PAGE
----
Published first: 2005
Genre: Crime fiction
Blurb: It's Easter in Reading - a bad time for eggs - and the shattered, tuxedo-clad corpse of local businessman Humpty Stuyvesant Van Dumpty III has been found lying beneath the wall in a shabby part of town. Humpty was one life's good guys - so who would want him knocked off? And is it a coincidence that his ex-wife has met with a sticky end down at the local biscuit factory?
A hardened cop on the mean streets of the Thames' Valley's most dangerous precinct, DI Jack Spratt has seen it all, and something tells him this is going to be a tough case to crack...
Crime fiction is one of my favourite genres, but this book takes it to an entire new level. What's so clever about it is that all the crimes are focused around nursery rhymes. DI Jack Spratt is the leader of the Nursery Crime Division (NCD) down at the police station, and solves crimes relating to: the murder of Mr Wolff after the three little pigs boiled him in a pot, the whereabouts of Little Bo Peep's sheep, and the suicide/murder/accidental death of Humpty after falling from his beloved wall. Despite the nursery-rhyme tangent that the book follows, it is not targeted at children. Fforde utilises the nursery rhyme ideas to craft satirical and humorous text together for the guarantee of an interesting read.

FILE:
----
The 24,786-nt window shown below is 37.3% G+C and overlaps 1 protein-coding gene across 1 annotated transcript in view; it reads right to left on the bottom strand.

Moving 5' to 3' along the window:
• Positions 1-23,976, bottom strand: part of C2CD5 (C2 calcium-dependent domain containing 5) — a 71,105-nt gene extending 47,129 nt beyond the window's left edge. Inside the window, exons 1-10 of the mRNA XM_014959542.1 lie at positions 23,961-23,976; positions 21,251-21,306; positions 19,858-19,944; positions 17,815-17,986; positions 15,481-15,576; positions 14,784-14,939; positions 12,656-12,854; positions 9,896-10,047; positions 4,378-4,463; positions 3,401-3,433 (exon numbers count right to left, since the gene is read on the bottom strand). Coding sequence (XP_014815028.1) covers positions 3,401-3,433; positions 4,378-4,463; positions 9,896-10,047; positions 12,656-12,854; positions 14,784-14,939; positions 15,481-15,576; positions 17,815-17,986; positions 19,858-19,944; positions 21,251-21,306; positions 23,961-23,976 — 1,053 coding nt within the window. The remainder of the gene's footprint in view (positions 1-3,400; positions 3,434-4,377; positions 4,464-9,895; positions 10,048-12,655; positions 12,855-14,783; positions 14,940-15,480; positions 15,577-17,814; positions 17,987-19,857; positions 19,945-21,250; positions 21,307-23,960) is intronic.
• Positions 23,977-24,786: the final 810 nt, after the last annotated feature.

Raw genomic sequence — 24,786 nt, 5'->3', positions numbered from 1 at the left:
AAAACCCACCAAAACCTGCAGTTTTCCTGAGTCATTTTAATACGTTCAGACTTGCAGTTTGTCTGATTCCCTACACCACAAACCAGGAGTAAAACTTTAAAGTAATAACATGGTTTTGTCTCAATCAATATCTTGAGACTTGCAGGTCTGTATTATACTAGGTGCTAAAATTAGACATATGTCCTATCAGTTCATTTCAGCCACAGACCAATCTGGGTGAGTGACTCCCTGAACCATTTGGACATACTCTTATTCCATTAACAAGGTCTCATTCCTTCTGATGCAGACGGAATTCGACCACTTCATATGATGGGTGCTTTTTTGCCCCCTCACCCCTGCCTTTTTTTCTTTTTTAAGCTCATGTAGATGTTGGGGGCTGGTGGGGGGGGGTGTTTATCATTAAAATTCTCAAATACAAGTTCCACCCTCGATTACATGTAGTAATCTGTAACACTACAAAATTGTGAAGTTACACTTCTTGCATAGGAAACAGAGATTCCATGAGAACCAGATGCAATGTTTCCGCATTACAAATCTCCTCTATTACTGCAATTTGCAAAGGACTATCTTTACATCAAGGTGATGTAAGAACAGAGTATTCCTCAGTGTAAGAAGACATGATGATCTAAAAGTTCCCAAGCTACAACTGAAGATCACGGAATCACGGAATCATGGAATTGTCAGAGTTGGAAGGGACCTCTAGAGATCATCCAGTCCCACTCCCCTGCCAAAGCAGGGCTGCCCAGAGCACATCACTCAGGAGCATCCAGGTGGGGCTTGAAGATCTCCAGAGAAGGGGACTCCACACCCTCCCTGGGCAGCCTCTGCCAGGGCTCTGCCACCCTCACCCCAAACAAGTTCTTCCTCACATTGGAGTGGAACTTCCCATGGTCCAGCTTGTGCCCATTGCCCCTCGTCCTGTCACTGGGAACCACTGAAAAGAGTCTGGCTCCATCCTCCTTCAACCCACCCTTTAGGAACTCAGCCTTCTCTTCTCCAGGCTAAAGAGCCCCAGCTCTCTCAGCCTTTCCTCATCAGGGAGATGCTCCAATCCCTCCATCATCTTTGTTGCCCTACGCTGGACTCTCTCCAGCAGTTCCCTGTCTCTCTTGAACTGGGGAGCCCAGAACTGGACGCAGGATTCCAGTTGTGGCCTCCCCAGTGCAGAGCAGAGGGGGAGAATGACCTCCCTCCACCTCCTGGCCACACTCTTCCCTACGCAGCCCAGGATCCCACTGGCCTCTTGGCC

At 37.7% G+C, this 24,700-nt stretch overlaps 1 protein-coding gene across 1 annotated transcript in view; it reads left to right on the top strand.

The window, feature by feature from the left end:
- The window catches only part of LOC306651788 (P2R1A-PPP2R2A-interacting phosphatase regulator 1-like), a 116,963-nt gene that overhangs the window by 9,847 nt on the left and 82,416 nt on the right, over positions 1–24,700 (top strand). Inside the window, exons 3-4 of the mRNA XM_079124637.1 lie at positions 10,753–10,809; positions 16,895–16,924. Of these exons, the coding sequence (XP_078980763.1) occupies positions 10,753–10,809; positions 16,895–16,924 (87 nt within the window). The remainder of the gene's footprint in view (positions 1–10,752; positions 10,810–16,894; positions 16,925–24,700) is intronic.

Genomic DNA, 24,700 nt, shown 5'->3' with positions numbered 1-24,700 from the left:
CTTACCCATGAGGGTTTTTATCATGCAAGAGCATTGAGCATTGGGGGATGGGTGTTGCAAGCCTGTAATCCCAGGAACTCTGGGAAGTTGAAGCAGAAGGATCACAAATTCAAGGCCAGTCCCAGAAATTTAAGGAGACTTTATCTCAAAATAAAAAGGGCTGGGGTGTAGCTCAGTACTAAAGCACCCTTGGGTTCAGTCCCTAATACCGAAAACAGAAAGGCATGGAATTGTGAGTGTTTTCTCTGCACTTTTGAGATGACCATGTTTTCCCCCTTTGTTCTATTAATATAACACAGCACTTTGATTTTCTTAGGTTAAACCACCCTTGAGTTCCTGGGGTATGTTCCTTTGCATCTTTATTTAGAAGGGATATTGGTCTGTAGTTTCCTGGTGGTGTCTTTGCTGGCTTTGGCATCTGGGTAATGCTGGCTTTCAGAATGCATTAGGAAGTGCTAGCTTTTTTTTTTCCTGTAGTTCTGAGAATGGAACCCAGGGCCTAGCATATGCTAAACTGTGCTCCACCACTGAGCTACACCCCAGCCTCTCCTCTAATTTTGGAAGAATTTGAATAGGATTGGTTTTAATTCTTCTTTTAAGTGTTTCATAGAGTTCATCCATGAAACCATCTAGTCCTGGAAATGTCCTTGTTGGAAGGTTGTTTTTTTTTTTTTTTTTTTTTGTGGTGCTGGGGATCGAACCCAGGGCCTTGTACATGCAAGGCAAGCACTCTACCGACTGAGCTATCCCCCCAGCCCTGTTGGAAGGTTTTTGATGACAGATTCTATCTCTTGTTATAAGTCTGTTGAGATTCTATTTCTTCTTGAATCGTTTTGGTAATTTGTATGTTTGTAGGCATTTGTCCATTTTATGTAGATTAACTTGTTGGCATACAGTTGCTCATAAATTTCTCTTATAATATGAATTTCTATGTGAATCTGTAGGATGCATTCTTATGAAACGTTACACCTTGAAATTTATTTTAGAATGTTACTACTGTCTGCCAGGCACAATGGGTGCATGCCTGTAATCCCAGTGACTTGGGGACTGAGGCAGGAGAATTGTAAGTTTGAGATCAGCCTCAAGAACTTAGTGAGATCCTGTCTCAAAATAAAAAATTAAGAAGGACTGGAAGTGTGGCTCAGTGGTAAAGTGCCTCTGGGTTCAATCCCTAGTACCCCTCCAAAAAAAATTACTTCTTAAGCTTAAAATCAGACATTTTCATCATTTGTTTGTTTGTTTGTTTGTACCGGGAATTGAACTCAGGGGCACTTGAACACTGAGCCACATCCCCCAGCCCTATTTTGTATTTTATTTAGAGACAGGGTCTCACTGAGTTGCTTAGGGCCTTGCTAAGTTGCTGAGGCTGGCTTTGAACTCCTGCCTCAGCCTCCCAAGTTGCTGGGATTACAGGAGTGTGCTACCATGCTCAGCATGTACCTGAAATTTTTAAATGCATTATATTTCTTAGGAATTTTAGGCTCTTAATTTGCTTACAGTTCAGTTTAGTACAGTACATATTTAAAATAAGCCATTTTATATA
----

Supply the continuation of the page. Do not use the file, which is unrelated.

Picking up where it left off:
The plot is genius - as you follow the mystery behind Humpty's familiar death, you begin to realise just how many people want him dead, although an accidental death can not be ruled out just yet. At the final chapter you'll be content to find that Humpty's case is solved with a dramatic twist.
What the book could have improved on?
The book was a little longer than I had anticipated, and regularly lost focus of Humpty's mystery to venture into other nursery-rhyme character's lives.